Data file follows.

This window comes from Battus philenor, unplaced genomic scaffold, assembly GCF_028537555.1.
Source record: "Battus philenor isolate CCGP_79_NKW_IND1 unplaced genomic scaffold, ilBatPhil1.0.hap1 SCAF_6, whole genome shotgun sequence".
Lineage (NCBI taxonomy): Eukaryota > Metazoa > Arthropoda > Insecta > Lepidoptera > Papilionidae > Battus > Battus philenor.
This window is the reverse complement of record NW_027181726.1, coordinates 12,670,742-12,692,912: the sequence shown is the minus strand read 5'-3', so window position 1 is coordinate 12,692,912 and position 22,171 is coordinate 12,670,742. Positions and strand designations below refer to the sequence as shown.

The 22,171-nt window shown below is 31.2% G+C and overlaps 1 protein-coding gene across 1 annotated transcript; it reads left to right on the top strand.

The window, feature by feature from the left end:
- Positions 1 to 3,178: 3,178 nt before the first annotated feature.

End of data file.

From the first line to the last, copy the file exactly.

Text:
This window comes from Battus philenor, unplaced genomic scaffold, assembly GCF_028537555.1.
Source record: "Battus philenor isolate CCGP_79_NKW_IND1 unplaced genomic scaffold, ilBatPhil1.0.hap1 SCAF_6, whole genome shotgun sequence".
Lineage (NCBI taxonomy): Eukaryota > Metazoa > Arthropoda > Insecta > Lepidoptera > Papilionidae > Battus > Battus philenor.
This window is the reverse complement of record NW_027181726.1, coordinates 12,670,742-12,692,912: the sequence shown is the minus strand read 5'-3', so window position 1 is coordinate 12,692,912 and position 22,171 is coordinate 12,670,742. Positions and strand designations below refer to the sequence as shown.

The 22,171-nt window shown below is 31.2% G+C and overlaps 1 protein-coding gene across 1 annotated transcript; it reads left to right on the top strand.

The window, feature by feature from the left end:
- Positions 1 to 3,178: 3,178 nt before the first annotated feature.